Franklin’s Gull, October 22nd

Franklins Gull2
First-winter Franklin’s Gull, San Luis Pass, Galveston, October 22nd 2017.

Today I was on the hunt for Franklin’s Gull, a regular migrant through Texas but not an easy bird to find on the Upper Texas Coast. In spring, it seems to be a case of being in the right place at the right time, as migrants pass through quickly on their way north. On their return journey in late fall, individuals or groups may linger on the coast with flocks of Laughing Gulls.

Reddish Egret
Reddish Egret, San Luis Pass, Galveston, October 22nd 2017.

The San Luis Pass at the far south-western end of Galveston Island has regular records of this species in October and November, so this seemed to be an excellent place to start looking. I approached from the Brazoria County end, and on the way up the Blue Water Highway I enjoyed a fiery sunrise. The weather was sultry, humid, and completely still, with temperatures already hovering around 80F (27C) by 8.00am – warm for the time of year.

Sunrise2
Sunrise on the Blue Water Highway, Brazoria County, Texas, October 22nd 2017.

A quick stop at the Kelly Hamby nature trail proved worthwhile, with two Palm Warblers seen well (and one bird photographed). This is an uncommon migrant and scarce winter visitor in Texas. I was getting absolutely ravaged by mosquitoes at this location, so after 15 minutes it was a relief to get back into the car.

Palm Warbler1
Record shot of one of two Palm Warblers at the Kelly Hamby Nature Trail, Brazoria County, Texas, October 22nd 2017.

I drove a short distance to the San Luis Pass County Park, still on the Brazoria side of the pass. This was a really productive site, with an adult Lesser Black-backed Gull loafing among the Laughing Gulls, and plenty of birds to look at including a lone winter-plumaged Red Knot, several American Oystercatchers, and a Long-billed Curlew. Curiously, all the shorebirds allowed a very close approach – seemingly they are well used to the large numbers of fishermen and other members of the general public also using this site.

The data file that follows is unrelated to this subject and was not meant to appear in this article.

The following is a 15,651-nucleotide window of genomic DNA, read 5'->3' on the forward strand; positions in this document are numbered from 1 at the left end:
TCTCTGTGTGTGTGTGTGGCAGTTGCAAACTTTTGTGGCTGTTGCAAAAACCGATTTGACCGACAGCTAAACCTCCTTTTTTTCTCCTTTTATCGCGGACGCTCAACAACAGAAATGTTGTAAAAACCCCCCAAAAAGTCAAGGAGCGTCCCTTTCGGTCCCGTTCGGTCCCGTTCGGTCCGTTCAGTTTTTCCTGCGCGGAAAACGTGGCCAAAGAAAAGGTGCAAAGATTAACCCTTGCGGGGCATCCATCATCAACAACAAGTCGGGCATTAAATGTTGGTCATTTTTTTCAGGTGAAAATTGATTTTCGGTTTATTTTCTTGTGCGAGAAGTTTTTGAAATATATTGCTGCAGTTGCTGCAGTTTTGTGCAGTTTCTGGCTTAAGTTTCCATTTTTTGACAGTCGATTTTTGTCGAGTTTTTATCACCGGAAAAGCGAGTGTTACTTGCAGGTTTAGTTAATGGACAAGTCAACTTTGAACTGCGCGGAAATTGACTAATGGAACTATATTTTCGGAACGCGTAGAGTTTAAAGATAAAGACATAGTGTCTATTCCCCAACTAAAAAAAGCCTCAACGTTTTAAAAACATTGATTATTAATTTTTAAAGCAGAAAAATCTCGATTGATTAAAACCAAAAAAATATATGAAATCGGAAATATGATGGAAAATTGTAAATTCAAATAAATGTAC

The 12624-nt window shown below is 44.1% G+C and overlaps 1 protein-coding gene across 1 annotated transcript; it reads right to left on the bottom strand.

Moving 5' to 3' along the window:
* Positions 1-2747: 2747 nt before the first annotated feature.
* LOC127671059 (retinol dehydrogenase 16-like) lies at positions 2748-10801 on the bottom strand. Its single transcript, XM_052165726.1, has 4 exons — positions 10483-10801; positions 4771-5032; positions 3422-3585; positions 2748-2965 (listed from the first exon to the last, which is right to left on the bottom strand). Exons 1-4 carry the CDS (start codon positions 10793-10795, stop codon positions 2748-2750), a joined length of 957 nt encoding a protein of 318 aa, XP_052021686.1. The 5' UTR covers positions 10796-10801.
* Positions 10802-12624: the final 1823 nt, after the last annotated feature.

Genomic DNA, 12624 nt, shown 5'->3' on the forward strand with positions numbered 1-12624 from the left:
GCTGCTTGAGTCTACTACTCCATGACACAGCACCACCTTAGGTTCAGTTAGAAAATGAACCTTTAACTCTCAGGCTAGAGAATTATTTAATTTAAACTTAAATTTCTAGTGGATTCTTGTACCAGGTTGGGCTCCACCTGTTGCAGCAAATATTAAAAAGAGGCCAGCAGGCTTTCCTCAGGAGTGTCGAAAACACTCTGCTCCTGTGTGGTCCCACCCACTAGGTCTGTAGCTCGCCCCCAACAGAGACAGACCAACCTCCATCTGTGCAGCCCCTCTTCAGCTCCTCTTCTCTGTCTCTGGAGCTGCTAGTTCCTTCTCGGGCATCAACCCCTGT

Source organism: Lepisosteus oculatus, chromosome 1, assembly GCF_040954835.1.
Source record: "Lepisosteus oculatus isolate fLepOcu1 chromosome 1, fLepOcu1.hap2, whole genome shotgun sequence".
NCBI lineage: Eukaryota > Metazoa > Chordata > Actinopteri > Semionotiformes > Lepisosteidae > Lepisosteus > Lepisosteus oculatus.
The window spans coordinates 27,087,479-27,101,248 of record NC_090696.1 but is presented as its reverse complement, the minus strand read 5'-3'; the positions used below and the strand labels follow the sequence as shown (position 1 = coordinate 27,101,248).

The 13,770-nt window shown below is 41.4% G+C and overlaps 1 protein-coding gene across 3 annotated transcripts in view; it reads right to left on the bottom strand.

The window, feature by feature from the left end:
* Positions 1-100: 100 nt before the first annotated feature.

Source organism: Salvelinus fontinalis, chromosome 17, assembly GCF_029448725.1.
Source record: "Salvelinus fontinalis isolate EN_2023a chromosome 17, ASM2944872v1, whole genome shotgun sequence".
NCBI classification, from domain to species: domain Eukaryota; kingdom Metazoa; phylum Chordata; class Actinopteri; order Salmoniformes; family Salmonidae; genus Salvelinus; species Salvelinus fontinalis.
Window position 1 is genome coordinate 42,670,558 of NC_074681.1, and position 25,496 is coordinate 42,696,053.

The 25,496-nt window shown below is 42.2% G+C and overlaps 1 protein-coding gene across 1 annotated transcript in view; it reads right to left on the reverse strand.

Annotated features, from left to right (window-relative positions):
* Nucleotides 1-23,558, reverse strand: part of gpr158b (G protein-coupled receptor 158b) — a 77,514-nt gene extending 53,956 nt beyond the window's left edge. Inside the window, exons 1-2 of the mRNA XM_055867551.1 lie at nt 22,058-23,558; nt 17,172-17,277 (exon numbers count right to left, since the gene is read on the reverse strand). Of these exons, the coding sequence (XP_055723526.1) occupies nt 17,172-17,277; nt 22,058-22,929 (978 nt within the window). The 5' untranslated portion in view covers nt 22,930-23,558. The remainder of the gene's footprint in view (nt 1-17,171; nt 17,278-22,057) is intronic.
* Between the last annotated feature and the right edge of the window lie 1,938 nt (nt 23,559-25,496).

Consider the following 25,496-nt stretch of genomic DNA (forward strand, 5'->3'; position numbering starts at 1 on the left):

Lesser Black Backed Gull
Adult Lesser Black-backed Gull (with Laughing Gulls), San Luis County Park, Brazoria County, Texas, October 22nd 2017. An increasing visitor to coastal Texas.
Red Knot2
Red Knot, San Luis County Park, Texas, October 22nd 2017. This can often be a hard bird to find in coastal Texas, probably reflecting its sharp global decline.
American Oystercatcher
American Oystercatchers, San Luis County Park, Texas, October 22nd 2017. Present in small numbers all along the upper Texas coast, but never common.
Long-billed Curlew
Long-billed Curlew, San Luis County Park, Texas, October 22nd 2017. This bird was unusually confiding and allowed a close approach.

I happened to know that just 50 miles to the north, a powerful weather front with high winds and heavy rain was pounding Houston. It was exciting to watch the gradual approach of heavy, pendulous black clouds from the north. Even though I was expecting it, the front’s arrival was very dramatic. One moment it was completely calm, and the next, gusting winds lifted the sand off the beach and whipped up white-tipped waves on the sea. The temperature plunged from 81F (27C) to 64F (18C) in the space of just a few minutes, and lightning started crashing down to accompany the horizontal driving rain.

Galveston Bridge
Arrival of the weather front at San Luis County Park, Texas, October 22nd 2017.